Australia's 4G networks deliver the fastest download speeds in the world, but patchy coverage means users only experience those speeds 58 per cent of the time.
Australia's top spot in the global ranking of 4G download speeds comes from the State of LTE 2014 report by British firm OpenSignal, which sources data from its Android and iPhone apps installed on the devices of 6 million 4G users worldwide.
According to the report, Australians experienced 4G download speeds of 24.5 megabits per second (Mbps) on average, slightly ahead of 4G networks in Italy, Brazil and Hong Kong, which delivered speeds of 21 to 22 Mbps.
Over the past three years carriers around the world have upgraded 3G networks to the newer Long Term Evolution (LTE) standard, often called 4G, to meet growing data demands on mobile networks from smartphones and tablets. Faster download speeds are a prime reason for subscribing to a 4G service, however in some markets carriers simply make it available when a user has a 4G-capable device.
Telstra put Australia on the 4G map with the launch of its network September 2011, followed by Optus and Vodafone. The report said there are about 4.5 million 4G subscribers in Australia. Other sources put that figure in the vicinity of 7 million.
Average download speeds were based on what OpenSignal users saw on the 4G networks of Telstra and Optus, which delivered speeds of 24 Mbps and 19 Mbps respectively. Telstra had the second-fastest 4G network in the world, behind Brazil's Claro, which delivered 28 Mbps.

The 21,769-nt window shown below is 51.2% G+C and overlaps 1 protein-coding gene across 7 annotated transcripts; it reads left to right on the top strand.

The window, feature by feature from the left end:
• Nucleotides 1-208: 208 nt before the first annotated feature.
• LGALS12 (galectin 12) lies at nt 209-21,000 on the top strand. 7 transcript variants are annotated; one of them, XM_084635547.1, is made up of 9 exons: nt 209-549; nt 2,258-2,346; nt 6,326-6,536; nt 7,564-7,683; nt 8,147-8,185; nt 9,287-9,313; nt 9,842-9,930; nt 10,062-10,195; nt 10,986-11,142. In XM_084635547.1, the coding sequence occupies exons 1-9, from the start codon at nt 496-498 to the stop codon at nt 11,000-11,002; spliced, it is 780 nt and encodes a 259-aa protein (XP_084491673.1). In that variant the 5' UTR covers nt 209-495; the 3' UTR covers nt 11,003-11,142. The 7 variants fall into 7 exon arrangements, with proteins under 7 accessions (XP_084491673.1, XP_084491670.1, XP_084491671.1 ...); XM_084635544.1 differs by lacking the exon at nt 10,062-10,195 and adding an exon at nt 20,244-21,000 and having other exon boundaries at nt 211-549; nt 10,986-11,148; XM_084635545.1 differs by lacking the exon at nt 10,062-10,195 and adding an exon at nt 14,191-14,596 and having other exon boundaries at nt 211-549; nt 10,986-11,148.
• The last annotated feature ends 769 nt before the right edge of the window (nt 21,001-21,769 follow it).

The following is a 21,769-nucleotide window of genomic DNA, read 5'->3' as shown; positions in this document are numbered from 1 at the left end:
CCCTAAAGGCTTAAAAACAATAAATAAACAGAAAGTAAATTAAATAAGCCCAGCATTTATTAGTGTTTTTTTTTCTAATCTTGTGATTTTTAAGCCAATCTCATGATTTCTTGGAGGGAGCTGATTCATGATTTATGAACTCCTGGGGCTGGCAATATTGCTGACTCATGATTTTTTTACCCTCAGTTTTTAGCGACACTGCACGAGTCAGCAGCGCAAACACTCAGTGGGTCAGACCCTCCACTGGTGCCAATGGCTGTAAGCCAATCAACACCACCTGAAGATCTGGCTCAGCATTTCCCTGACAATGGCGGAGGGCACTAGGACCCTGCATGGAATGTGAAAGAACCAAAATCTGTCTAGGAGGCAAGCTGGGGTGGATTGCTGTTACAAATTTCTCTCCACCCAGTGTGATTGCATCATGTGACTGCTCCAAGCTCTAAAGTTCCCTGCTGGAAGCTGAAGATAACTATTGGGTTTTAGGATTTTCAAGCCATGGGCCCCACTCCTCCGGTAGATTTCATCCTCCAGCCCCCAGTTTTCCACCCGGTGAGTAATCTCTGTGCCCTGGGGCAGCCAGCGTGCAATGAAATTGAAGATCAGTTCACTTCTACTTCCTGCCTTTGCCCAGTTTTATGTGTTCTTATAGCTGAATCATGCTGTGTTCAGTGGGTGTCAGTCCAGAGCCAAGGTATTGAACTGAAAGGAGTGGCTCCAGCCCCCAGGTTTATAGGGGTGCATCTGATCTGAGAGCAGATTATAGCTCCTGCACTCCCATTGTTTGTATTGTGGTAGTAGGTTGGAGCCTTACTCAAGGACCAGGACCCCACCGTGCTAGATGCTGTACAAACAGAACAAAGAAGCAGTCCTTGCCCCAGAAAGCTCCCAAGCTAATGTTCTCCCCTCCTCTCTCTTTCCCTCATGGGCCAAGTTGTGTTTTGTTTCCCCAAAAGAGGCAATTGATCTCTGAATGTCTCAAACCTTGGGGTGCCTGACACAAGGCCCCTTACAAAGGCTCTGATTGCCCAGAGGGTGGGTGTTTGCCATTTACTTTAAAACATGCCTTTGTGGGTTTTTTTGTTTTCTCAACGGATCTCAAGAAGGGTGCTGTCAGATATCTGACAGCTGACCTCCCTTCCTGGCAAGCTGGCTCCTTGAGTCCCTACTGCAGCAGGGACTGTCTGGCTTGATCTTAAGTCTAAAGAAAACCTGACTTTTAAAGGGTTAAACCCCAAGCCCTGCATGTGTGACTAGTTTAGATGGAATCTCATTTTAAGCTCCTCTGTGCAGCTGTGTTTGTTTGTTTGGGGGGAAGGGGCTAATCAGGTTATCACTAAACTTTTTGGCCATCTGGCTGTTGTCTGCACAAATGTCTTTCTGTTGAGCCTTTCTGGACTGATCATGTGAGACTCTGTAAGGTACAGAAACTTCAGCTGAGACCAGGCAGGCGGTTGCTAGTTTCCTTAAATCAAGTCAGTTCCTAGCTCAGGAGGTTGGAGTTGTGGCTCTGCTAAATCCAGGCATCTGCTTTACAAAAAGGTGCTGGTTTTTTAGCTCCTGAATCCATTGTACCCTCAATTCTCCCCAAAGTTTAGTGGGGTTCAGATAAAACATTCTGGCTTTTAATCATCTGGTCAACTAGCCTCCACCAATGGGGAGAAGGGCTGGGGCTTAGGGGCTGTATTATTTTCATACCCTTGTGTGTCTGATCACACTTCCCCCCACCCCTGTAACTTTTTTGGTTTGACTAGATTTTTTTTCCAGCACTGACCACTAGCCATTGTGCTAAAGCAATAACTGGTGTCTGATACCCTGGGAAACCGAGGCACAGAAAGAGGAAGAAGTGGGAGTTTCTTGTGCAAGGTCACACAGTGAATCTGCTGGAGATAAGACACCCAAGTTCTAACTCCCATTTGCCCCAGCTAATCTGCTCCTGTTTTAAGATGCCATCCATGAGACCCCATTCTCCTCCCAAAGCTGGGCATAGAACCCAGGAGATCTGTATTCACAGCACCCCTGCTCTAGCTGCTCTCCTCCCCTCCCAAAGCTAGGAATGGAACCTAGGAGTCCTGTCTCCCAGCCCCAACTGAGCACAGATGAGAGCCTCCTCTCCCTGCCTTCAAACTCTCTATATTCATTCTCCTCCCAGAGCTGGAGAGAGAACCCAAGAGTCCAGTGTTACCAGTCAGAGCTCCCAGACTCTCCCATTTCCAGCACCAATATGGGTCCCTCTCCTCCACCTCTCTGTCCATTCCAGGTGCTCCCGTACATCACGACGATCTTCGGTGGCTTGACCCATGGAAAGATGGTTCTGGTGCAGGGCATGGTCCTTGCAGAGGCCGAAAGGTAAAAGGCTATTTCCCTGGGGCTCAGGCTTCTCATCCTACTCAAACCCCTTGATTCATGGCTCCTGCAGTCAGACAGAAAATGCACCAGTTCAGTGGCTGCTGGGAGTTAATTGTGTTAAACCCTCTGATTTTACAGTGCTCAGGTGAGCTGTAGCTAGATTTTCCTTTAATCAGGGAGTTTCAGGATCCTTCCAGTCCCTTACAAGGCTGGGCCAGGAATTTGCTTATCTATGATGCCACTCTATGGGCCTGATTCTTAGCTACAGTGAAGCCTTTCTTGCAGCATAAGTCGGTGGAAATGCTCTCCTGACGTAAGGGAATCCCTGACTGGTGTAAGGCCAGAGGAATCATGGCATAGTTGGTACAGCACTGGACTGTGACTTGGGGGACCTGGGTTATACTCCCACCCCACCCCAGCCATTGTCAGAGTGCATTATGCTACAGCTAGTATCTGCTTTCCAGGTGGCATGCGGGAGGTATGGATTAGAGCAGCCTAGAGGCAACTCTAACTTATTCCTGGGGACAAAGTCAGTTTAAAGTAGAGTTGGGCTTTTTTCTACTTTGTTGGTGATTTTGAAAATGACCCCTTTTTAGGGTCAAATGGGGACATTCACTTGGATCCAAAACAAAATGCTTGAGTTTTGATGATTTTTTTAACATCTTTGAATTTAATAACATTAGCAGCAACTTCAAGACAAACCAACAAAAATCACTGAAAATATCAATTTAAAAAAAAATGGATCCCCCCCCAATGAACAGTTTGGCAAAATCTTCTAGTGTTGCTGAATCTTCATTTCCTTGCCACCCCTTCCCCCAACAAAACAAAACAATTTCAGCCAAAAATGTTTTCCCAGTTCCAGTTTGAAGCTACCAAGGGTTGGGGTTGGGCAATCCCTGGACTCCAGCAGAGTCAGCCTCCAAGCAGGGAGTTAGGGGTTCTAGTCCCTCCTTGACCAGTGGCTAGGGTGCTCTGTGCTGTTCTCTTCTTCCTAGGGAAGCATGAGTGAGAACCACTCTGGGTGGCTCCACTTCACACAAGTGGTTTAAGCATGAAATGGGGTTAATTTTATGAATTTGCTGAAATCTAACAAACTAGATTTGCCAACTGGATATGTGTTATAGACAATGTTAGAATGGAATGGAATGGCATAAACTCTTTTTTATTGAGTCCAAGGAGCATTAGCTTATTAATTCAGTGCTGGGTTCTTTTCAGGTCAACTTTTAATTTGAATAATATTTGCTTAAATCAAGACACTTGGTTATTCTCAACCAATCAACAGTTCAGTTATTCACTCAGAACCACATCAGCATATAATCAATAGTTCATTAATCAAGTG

Vodafone, which currently offers a blisteringly fast 33 Mbps in Sydney, was excluded because OpenSignal's Vodafone users were only in Sydney and Melbourne, said OpenSignal community manager Samuel Johnston.
Australia climbed from fifth spot in OpenSignal's 2013 report, with a 42 per cent improvement on the average 4G download speed of 17.3 Mbps a year ago.
Other high-ranking countries included Denmark, Canada, Sweden and South Korea, which had average speeds of 18 to 20.1 Mbps, while 4G networks in Britain and France delivered 17.3 Mbps on average.
The slower 4G networks were in Germany, Mexico, Russia and Japan, where speeds topped out at 13.6 Mbps, but these were still ahead of the US and the Philippines, where networks delivered 6.5 and 5.3 Mbps respectively.
But speed is only one indicator of 4G quality. Coverage is the other big factor and on that measure Australia is lagging, according the report, which found Australian users were only in a 4G coverage area 58 per cent of the time, meaning they likely fell back to 3G speeds. In Sydney and Melbourne, Telstra's 3G speeds are about 5 Mbps.
To calculate time on a 4G network, the OpenSignal app performs a background check to determine whether there is no signal or a 2G, 3G or 4G signal.
Australia ranked ninth in the world on this metric, well behind front-runner South Korea, where users were on a 4G network – with download speeds close to Australia – 91 per cent of the time, followed by Sweden where users were on a 4G network 88 per cent of the time.
But Australia's rise to the top could be short-lived. As OpenSignal noted, download speeds slow as more users pile on to a network, which could explain why countries that had the fastest download speeds in last year's report tumbled this year.
In 2013, the fastest 4G networks were in Sweden, which offered 22 Mbps, followed closely by Hong Kong, Canada, Denmark, Australia and South Korea.
South Korea's speeds increased from 16 Mbps to 18 Mbps this year, with those speeds available 91 per cent of the time; it's likely the best overall market for 4G.
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